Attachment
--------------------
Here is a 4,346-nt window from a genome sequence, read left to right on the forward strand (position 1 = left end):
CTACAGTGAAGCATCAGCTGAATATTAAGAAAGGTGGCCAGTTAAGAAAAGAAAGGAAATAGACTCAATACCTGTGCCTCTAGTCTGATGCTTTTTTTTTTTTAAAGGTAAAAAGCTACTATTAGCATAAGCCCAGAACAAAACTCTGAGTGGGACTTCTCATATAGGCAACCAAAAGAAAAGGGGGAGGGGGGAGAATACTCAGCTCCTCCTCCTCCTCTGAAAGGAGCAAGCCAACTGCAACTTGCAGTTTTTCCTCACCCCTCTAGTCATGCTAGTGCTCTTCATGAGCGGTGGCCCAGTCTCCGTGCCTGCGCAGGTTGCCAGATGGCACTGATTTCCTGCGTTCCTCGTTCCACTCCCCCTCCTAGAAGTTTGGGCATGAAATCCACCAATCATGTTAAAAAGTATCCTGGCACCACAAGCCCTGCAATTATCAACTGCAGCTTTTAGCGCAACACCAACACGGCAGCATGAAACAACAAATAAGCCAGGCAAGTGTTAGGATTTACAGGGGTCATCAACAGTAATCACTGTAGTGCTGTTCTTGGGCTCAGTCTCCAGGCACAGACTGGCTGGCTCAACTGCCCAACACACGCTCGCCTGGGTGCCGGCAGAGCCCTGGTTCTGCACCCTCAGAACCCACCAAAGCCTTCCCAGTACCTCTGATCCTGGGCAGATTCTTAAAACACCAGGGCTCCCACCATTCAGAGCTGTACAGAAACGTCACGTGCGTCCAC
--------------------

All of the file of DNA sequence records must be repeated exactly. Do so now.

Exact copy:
Here is a 4,346-nt window from a genome sequence, read left to right on the forward strand (position 1 = left end):
CTACAGTGAAGCATCAGCTGAATATTAAGAAAGGTGGCCAGTTAAGAAAAGAAAGGAAATAGACTCAATACCTGTGCCTCTAGTCTGATGCTTTTTTTTTTTTAAAGGTAAAAAGCTACTATTAGCATAAGCCCAGAACAAAACTCTGAGTGGGACTTCTCATATAGGCAACCAAAAGAAAAGGGGGAGGGGGGAGAATACTCAGCTCCTCCTCCTCCTCTGAAAGGAGCAAGCCAACTGCAACTTGCAGTTTTTCCTCACCCCTCTAGTCATGCTAGTGCTCTTCATGAGCGGTGGCCCAGTCTCCGTGCCTGCGCAGGTTGCCAGATGGCACTGATTTCCTGCGTTCCTCGTTCCACTCCCCCTCCTAGAAGTTTGGGCATGAAATCCACCAATCATGTTAAAAAGTATCCTGGCACCACAAGCCCTGCAATTATCAACTGCAGCTTTTAGCGCAACACCAACACGGCAGCATGAAACAACAAATAAGCCAGGCAAGTGTTAGGATTTACAGGGGTCATCAACAGTAATCACTGTAGTGCTGTTCTTGGGCTCAGTCTCCAGGCACAGACTGGCTGGCTCAACTGCCCAACACACGCTCGCCTGGGTGCCGGCAGAGCCCTGGTTCTGCACCCTCAGAACCCACCAAAGCCTTCCCAGTACCTCTGATCCTGGGCAGATTCTTAAAACACCAGGGCTCCCACCATTCAGAGCTGTACAGAAACGTCACGTGCGTCCAC